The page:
Is there such a thing as Mood Food? Does food affect your mood? Or vice versa? It certainly affects mine.
What is Mood Food?
When I’m feeling down, I reach for food. When I feel like celebrating, I reach for food. Huh. There might be a pattern here. I think I always reach for food. (Just kidding, but I do like food.) The combination of the recent pandemic and the political polarization has had me reaching for uplifting food a little more often than in the past. Are you doing this, too?
Comfort Foods, Anyone?
Often people reach for a relaxing glass of wine or a piece of chocolate for a little bliss. Others reach for family comfort foods, the foods our moms made when we were growing up. What’s your comfort food? Besides food, how do you improve your mood? I’ll give you 10 suggestions for “getting your happy on” in just a minute.
Mood Food is food that affects your mood or emotional state. I have found that, for me, some foods are happy mood foods (chocolate) and others are sad mood foods (definitely milk). That is, eating certain foods can improve my mood and a few foods make me sad.
Milk, It Makes My Body Sad
One food in particular affects my emotional well being. Milk. Although I’ve known for years that I’m dairy intolerant, I didn’t know until recently that milk affects my mental state. I usually avoid milk and cheese because dairy causes inflammation in my body. When I eat it, it doesn’t take long for my joints to hurt. Milk that is cooked into a recipe usually doesn’t affect me as much. I took a chance one day and ate Chipped Beef Gravy. Sometimes you crave what you know you shouldn’t eat, right?
Within a couple of hours I was in a pit of despair. And I am not one who generally sits around and mopes. Nothing had happened. I hadn’t talked to anyone, read anything sad, or been notified of a sad event. I had no reason to suddenly be sad. I was so down, my husband was worried about me. Heck, I was worried about me.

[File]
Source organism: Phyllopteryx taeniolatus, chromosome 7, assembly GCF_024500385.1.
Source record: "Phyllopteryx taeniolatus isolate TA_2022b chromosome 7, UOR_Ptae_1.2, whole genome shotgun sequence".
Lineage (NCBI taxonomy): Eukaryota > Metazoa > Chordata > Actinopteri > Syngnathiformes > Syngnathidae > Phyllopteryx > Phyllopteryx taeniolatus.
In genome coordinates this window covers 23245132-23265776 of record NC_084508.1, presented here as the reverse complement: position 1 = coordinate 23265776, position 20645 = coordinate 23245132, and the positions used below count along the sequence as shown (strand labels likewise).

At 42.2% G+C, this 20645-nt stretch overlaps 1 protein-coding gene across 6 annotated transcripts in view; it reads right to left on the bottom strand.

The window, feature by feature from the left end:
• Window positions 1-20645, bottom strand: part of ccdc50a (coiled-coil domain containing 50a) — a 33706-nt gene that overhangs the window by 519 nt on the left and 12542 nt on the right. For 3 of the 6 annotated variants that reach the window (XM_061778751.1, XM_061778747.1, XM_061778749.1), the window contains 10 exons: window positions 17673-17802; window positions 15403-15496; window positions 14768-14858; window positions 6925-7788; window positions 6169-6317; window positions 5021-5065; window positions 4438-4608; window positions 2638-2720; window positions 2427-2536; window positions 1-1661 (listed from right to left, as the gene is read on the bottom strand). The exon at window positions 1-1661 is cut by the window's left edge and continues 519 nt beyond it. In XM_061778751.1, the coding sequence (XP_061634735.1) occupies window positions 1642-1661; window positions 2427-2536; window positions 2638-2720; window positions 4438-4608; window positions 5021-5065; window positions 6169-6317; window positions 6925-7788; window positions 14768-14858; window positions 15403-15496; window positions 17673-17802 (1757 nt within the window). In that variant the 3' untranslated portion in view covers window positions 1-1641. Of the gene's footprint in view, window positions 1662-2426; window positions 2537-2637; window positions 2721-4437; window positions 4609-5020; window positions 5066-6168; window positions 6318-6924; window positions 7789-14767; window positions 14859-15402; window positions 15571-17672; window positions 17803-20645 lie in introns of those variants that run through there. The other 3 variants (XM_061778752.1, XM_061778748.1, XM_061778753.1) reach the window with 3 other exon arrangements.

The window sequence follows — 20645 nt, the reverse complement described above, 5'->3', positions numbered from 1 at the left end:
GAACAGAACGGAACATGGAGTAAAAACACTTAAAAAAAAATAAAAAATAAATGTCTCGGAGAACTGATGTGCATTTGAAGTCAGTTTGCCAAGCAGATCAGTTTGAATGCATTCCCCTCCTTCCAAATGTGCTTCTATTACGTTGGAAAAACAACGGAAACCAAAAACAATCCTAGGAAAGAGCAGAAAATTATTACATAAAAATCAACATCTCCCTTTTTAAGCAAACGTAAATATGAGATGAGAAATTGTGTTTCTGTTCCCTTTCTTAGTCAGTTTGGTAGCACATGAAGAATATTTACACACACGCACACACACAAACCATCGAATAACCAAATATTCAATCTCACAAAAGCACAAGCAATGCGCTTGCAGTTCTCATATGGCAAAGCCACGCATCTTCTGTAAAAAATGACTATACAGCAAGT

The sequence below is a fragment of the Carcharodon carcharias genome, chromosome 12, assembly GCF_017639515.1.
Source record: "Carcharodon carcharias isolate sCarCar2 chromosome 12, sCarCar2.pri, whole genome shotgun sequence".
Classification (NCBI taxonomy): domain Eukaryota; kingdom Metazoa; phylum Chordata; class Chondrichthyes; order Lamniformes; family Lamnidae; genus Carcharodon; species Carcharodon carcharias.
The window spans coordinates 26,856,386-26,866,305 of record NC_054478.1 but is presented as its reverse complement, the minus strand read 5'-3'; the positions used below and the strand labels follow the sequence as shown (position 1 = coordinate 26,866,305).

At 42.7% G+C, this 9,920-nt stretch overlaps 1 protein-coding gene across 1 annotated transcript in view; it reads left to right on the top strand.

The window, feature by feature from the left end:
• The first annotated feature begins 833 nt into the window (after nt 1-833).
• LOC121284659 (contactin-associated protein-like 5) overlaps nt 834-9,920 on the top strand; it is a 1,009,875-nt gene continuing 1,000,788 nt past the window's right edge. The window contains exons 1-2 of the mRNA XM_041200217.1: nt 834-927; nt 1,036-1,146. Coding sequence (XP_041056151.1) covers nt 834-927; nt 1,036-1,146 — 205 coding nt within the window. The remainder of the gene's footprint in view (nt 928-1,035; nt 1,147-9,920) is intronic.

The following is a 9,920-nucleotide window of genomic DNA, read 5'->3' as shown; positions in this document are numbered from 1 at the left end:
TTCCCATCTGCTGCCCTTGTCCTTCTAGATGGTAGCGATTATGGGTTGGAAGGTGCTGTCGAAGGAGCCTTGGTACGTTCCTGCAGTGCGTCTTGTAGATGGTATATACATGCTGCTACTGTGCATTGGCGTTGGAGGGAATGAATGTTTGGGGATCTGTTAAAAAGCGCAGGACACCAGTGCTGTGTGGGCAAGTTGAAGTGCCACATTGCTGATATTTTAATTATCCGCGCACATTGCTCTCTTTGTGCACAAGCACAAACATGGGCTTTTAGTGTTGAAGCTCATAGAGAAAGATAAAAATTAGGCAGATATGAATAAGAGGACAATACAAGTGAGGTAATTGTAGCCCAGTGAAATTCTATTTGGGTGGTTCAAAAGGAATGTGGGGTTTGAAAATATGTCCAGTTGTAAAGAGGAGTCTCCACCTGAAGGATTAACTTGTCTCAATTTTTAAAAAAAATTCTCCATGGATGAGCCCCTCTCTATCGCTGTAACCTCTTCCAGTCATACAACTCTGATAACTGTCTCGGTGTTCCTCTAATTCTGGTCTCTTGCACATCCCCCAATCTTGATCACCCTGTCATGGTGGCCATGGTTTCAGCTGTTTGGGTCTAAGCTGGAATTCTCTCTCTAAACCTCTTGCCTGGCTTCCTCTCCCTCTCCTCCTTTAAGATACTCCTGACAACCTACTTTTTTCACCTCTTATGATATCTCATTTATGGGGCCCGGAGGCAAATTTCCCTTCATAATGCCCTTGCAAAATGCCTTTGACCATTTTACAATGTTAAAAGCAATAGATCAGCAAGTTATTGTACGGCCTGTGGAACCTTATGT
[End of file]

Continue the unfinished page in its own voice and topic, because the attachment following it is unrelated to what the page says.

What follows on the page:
When the milk cleared my system, I was back to being my usual, happy self. I’m pretty sure the milk was the cause of my depression. Has anything like this happened to you? Besides avoiding those triggering foods, what can you do to improve your mood?
How to “Get Your Happy On”
If you would like to figure out how to reach for something other than food to improve your mood, pick up a copy of Deborah Ann Davis’ eBook, How to Get Your Happy On: An Awesome Mom Handbook. You will be glad you did, even if you aren’t a mom.
10 Tips to Get Happy
Tip #1: Take care of your body
Eat healthfully, stay active every day, and drink water. Every positive choice we make for our bodies has an automatic mini power boost associated with it.
Tip #2: Count your blessings
List three good things about you, your day, your surroundings, your family, your job, etc. Take note of the good in the people and things around you. Be thankful for every detail.
Tip #3: Do something for someone else
Any kindness is important, even something as seemingly insignificant as smiling at a person or simply saying hello.